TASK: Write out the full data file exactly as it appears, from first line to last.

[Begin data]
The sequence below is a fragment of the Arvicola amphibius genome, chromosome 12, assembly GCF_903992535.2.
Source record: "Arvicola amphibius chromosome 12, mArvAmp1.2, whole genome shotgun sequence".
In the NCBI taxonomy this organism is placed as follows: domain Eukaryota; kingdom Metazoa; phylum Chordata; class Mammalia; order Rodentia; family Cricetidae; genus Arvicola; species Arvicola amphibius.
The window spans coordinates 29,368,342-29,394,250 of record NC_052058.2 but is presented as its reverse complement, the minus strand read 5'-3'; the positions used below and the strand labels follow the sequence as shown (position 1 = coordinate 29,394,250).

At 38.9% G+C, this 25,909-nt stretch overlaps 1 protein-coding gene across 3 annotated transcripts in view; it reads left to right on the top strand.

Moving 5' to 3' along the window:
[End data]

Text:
The sequence below is a fragment of the Arvicola amphibius genome, chromosome 12, assembly GCF_903992535.2.
Source record: "Arvicola amphibius chromosome 12, mArvAmp1.2, whole genome shotgun sequence".
In the NCBI taxonomy this organism is placed as follows: domain Eukaryota; kingdom Metazoa; phylum Chordata; class Mammalia; order Rodentia; family Cricetidae; genus Arvicola; species Arvicola amphibius.
The window spans coordinates 29,368,342-29,394,250 of record NC_052058.2 but is presented as its reverse complement, the minus strand read 5'-3'; the positions used below and the strand labels follow the sequence as shown (position 1 = coordinate 29,394,250).

At 38.9% G+C, this 25,909-nt stretch overlaps 1 protein-coding gene across 3 annotated transcripts in view; it reads left to right on the top strand.

Moving 5' to 3' along the window: